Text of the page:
The issue is, that for most game developers launching crowdfunding projects, it makes no difference to their ultimate success if they “give very little information and very rarely”, or if they constantly spam lengthy explainer videos, because they get 95% of their crowdfunding money in the 30 days or so the Kickstarter/Fig window is open. I mean literally 95% - even ones that have allowed funding after that via other methods have found that only a very small amount trickles in that way.
The business model is “get the crowdfunding money, make the game, sell the game”. That doesn’t require constant in-depth updates. That doesn’t require explainers. Some information needs to flow to keep people calm, but that’s it. Whilst some prominent updates/videos in the six months before the game launches are smart, to get free advertising via coverage on gaming sites and by streamers and so on, and build hype for people who didn’t KS the game, they don’t actually need the sort of in-depth explainer or “our goals” videos that CIG keeps putting out for Star Citizen.
Nor does CP2077 need that. You haven’t pre-ordered CP2077, you note. Well, hopefully no-one has. Pre-ordering when we know very little about the game (which would be true even with explainer videos) and where we’re months away even from closer-to-final previews is a bit silly. As noted, crowdfunding isn’t pre-ordering. Games might not actually get completed, or might be very different from what you expected (in either case, with a pre-order, you could cancel before release, I note, not so with crowdfunding). Elite: Dangerous was exactly this - when I funded it, it was basically outlined as a single-player game with a multiplayer market-based system and optionally more massive multiplayer. By the time it was finished it was a full-on MMO where single-player was basically just a messed-up afterthought, and which was entirely balanced around multiplayer grinding.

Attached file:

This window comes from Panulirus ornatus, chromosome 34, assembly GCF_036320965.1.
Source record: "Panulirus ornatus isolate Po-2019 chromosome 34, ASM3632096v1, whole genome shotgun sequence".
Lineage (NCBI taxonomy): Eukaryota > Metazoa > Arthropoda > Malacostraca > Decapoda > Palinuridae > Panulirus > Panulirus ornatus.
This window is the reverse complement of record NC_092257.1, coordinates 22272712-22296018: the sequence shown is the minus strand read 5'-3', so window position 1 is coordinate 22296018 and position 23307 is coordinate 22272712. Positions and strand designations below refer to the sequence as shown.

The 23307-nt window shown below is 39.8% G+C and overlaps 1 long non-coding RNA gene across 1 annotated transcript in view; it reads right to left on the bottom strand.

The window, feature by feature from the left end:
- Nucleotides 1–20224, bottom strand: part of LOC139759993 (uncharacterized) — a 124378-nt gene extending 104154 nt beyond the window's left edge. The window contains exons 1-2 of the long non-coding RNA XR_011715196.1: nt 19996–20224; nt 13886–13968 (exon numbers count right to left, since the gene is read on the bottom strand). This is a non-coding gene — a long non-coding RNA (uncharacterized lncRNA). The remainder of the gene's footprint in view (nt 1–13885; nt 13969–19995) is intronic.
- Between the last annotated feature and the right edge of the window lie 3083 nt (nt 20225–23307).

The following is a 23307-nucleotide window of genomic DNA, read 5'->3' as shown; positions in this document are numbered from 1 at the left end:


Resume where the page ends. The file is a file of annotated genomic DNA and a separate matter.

CP2077 will start doing it’s marketing blitz and picking up pre-orders and so in the months coming up to release. Explainer videos and the like now will not help that. In fact, people may read too much into them, and actually be put off by them. Or systems may change drastically. If they’d done an explainer on combat, say, early this year, it might work significantly differently by now, and all that does is confuse and annoy people when no-one can actually buy the game until it releases. Most “pre-orders” for games like CP2077 actually go in in the month or so before release. And they’re not really worth much more than actual orders, in this digital age. They help to determine how many physical copies to ship, but that’s still mostly worked out in other ways.
Star Citizen has an entirely different model to normal games and kickstarted games, though. It is an ongoing money-extraction project. Sure, you haven’t given them any more money, but literally tens or hundreds of thousands of other people have. They’ve made hundreds of millions in post-Kickstarter money. The vast majority of their budget is post-Kickstarter.
This is why they need to do “confidence” videos like the one you’re pointing to. A normal KS’d game or normal game doesn’t need that until it’s near to release, if ever. But Star Citizen isn’t going to release any time soon, maybe not for several years, maybe not ever. They want more money to keep paying everyone, though, so they keep putting out videos, hyping the game, describing systems they would like to make, to control an economy that doesn’t actually exist, and might never exist. As long as they’re just describing systems, fans can idealize them, and give them money (“support” them) on the basis of that idealization. They have to keep talking about “goals”, about largely theoretical systems, about what they want to do, to keep that confidence, keep those dreams going, and keep the money flowing. if it doesn’t make you give money, you aren’t the target audience, because what they want is people giving them more cash.